In the book Mind Gym: An Athlete's Guide to Inner Excellence, sports psychologist Gary Mack stated that:

Goal setting is a master skill for personal growth and peak performance. I can't stress this too much. Without goals, where will you go in life? If you don't know where you are headed, you're probably going to wind up somewhere other than where you want to be... I encourage athletes to set daily or short-term goals. The way to achieve long-term goals is to break them down into small steps. Effective goal setting is like a staircase. Each step is an action step—an increment of progress. The old saying is “Inch by inch it’s a cinch.”

As you forge ahead on your journey toward self-improvement and enhancing mental toughness, you will see that everything that you wish to accomplish hinges upon your ability to effectively establish and plan out your goals. Every major accomplishment is the product of a carefully charted vision. In order to reach your ultimate objective, you must learn how to structure your plan of attack so that your vision will be realized.

A highly experienced Navy SEAL leader shared his thoughts on goal setting:

During BUD/S, students learn to “chunk” each mission into manageable goals. For instance, your aim could be to survive to lunchtime. Once you do that, you pat yourself on the back, refocus, and set the next goal: Make it to dinner. SEALs also apply the principle of chunking to tactical planning and basically any tasks they are assigned by evaluating if they are specific, measurable, attainable, realistic, and timely. This approach can apply to any goal, whether it involves fitness, relationships, or work. Eventually, goal setting becomes second-nature. You're constantly seeking ways to improve every aspect of your performance.

Rather than focusing your efforts blindly trekking toward a vague, overly broad goal or objective, you should take the time to clearly and succinctly define your goals. It is important that you write out exactly what it is that you wish to accomplish. Keep in mind that specific goals can be part of a larger plan or objective. In order for a goal to fit into the "specific" category, you can ask the following questions, and if you can answer each of them easily, then you have a good level of specificity:

  • What is it that I want to accomplish?
  • When does it need to happen?
  • Who needs to be involved?
  • Where do I need to be physically in order to make it happen?
  • How can I make this happen?
  • Why is it necessary?

Take Action

If you study high-achievers, in any aspect of life, you'll find that their approach to achieving significant and challenging goals typically revolves around a belief that says: "I can do this if I am willing to pay the price." Author Scott Adams says the same thing in his book titled How to Fail at Almost Everything and Still Win Big:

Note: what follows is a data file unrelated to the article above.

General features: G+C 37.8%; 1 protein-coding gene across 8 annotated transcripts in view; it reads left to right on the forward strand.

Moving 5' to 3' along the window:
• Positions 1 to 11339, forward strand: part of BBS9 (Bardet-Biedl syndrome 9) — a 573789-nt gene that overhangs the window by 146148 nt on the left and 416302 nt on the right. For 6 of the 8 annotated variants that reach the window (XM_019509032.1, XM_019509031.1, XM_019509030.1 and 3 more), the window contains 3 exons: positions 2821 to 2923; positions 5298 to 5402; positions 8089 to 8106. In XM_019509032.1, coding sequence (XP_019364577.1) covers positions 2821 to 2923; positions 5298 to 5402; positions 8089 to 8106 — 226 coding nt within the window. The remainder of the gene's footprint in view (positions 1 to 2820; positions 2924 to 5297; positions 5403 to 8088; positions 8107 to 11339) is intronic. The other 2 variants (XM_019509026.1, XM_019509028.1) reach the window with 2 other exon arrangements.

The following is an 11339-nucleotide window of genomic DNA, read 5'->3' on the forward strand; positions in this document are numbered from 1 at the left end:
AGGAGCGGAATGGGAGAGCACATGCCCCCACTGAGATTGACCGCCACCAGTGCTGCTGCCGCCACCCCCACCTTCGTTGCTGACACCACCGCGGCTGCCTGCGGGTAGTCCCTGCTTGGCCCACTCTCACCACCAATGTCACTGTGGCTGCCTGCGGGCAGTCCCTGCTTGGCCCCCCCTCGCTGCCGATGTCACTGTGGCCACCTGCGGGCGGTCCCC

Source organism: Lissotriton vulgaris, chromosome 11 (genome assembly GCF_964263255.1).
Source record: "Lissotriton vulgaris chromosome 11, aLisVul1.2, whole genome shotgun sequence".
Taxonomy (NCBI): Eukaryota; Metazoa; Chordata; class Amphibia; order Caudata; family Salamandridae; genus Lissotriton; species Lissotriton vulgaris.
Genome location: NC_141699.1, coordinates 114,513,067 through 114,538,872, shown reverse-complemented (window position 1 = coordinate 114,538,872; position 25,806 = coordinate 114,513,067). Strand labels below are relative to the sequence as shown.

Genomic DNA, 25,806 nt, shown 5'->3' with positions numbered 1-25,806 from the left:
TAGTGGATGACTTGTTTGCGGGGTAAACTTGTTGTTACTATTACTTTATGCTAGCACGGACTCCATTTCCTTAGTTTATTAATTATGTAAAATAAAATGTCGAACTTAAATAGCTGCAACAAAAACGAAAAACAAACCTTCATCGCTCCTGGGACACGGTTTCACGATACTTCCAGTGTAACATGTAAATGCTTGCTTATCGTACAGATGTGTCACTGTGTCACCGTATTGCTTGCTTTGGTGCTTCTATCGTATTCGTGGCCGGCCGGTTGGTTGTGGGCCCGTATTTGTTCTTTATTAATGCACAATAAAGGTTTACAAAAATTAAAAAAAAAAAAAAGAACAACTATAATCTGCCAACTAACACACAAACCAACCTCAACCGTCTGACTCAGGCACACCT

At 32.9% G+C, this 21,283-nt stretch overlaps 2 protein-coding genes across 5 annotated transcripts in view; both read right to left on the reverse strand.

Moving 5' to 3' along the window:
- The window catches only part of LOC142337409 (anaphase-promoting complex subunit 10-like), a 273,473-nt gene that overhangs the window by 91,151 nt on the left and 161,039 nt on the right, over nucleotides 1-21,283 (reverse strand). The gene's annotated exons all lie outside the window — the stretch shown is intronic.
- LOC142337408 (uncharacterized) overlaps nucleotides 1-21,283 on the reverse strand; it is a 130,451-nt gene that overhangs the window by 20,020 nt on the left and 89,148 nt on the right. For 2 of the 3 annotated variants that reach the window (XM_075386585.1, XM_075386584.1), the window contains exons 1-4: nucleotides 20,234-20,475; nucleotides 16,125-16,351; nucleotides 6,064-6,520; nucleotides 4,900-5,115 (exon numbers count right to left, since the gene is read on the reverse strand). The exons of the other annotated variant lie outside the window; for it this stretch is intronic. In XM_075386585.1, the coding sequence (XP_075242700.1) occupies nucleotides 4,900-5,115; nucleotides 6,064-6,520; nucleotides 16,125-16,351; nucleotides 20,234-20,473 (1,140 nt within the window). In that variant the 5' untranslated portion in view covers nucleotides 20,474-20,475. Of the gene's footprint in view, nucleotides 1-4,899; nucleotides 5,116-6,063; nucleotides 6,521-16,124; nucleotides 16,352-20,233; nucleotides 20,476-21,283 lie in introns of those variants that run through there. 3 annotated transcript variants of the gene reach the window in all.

One of the best pieces of advice I've ever heard goes something like this: If you want success, figure out the price, then pay it. It sounds trivial and obvious, but if you unpack the idea it has extraordinary power. I know a lot of people who wish they were rich or famous or otherwise fabulous. They wish they had yachts and servants and castles and they wish they could travel the world in their own private jets. But these are mere wishes. Few of these wishful people have decided to have any of the things they wish for. It's a key difference, for once you decide, you take action. Wishing starts in the mind and generally stays there. When you decide to be successful in a big way, it means you acknowledge the price and you're willing to pay it.

Reflect for a moment on what you've just read and how it applies to you.

  • What do YOU want?
  • Do you believe you can have it?
  • What price will you need to pay?
  • And most importantly, are you willing to pay it?

Putting It All Together

All the concepts presented in this book will aid you in increasing your levels of mental toughness and self-confidence. The changes you will experience once you've put them into practice will be noticeable not only to you, but to everyone around you.

This newly gained level of confidence will manifest in various ways: The self-assured way you carry yourself, how eloquently you speak, and your overall positive and enthusiastic demeanor.

One thing is certain. Putting these elements into effect can monumentally enhance your efficiency and catapult you to new heights of achievement!

For more, I highly encourage you to order Special Operations Mental Toughness: The Invincible Mindset of Delta Force Operators, Navy SEALs, & Army Rangers and read the entire book yourself.

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About the author

Daniel Scrivner is an award-winner designer turned founder and investor. He's led design work at Apple and Square. He is an early investor in Notion,, and Good Eggs. He's also the founder of Ligature: The Design VC and Outlier Academy. Daniel has interviewed the world’s leading founders and investors including Scott Belsky, Luke Gromen, Kevin Kelly, Gokul Rajaram, and Brian Scudamore.

Last updated
Apr 28, 2024